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Diamond Blackfan anemia (DBA) was first recognized as a distinct entity in 1938. The accepted diagnostic criteria for DBA published in 1976 were:

  1. usually macrocytic anemia (a decreased number of larger than normal red blood cells)

  2. reticulocytopenia (a decreased number of new, young red blood cells)

  3. normal bone marrow cellularity with a selective deficiency in red blood cell precursors

  4. normal or slightly decreased white blood cell count

  5. normal or slightly increased platelet count


  • Age less than 1 year at presentation of anemia

  • Anemia defined as low hemoglobin for age with macrocytic (large red cell size) or normocytic (normal red cell size) cells with no other significant cytopenias (relatively normal white cell and platelet numbers)

  • Reticulocytopenia (low numbers of red cell precursors)

  • Normal bone marrow cellularity with a selective deficiency of red cell precursors

Supporting Criteria


  • Positive family history

  • Ribosomal protein (RP) gene or GATA1 mutation identified


  • Elevated erythrocyte adenosine deaminase activity (eADA; a red cell enzyme found to be elevated in 85% of DBA patients)

  • Presence of birth defects (found in about 50% of DBA patients)

  • Elevated fetal hemoglobin (a type of hemoglobin seen in infancy but found in DBA patients after infancy)

  • No evidence of another inherited bone marrow failure syndrome

A diagnosis of classical DBA is made if all the diagnostic criteria are present. If not all the diagnostic criteria are met then an otherwise normal individual is considered as having non-classical DBA if he/she has the same RP or GATA1 mutation as the DBA patient. 

A person can be assigned as having a “probable” diagnosis of DBA if:

  • 3 diagnostic criteria are present along with a positive family history; or

  • 2 diagnostic criteria and 3 minor supporting criteria are present; or

  • positive family history and 3 minor supporting criteria are evident

What causes DBA?​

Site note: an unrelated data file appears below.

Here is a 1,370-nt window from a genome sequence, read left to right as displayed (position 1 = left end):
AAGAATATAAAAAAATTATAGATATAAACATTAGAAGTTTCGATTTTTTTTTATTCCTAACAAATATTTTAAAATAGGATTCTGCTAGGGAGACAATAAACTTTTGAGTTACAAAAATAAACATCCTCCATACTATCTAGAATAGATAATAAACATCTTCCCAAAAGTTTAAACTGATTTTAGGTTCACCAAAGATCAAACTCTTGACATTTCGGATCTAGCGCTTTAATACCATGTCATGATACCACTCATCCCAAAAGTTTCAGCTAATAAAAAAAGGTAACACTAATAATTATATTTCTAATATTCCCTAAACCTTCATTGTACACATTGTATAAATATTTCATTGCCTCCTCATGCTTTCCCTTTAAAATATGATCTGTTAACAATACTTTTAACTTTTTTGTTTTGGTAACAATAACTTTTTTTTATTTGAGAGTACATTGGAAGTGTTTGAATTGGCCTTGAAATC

Although a number of theories regarding the pathophysiology (cause) of DBA have been proposed, it is now widely accepted that the disorder results from a problem within the early immature red cells that makes them highly sensitive to death by apoptosis (which is a specific type of programmed cell death). It has now been shown that DBA is caused by mutations in ribosomal protein (or RP) genes. The first DBA gene identified was RPS19, one of the 80 known RP genes. The existence of mutations in genes encoding similar ribosomal proteins and other non-ribosomal protein gene mutations (such as GATA1) has been confirmed. The functions of these proteins in DBA are not yet well understood. Studies are underway to identify gene mutations in the approximately 30% of patients with DBA for whom no genetic cause has been identified.

Small variants in the coding sequence of 12 ribosomal protein genes are responsible for 55-60% of DBA cases. Ribosomal protein gene deletions leading to haplo insufficiency of these comprise an additional 10% of cases. The genetic basis for the remaining cases remains unknown. A few families have been described to have a GATA1 mutation, thus a non-RP gene has been implicated in DBA as well.

Diamond Blackfan anemia is the preferred name for this disorder but other terms for DBA have included:


• Blackfan Diamond anemia
• congenital pure red cell aplasia
• congenital hypoplastic anemia
• Aase syndrome (which is now felt to be a subset of DBA and not a distinct disorder)


Incidence is estimated at 5-10 cases for every million children born in the United States and Canada.  We estimate about 20-40 new cases per year in the United States and Canada.  There are an equal number of males and females with the disease.  Children usually appear to be affected with anemia by 2 months of age with a range from birth to 6 years. 93% of the patients present with anemia during the first year of life.  The diagnosis of DBA is generally made at 3 months of age with a range from birth to adulthood.

It is important to note that more and more adults are being diagnosed with DBA:


  • Some patients may present with mild anemia and become more severe later in life.

  • Sometimes a parent is diagnosed after his/her child is diagnosed with DBA and the gene is found in the parent and the child.

  • Family members without anemia may have congenital anomalies and then found to have the DBA gene once their relative is diagnosed with DBA.

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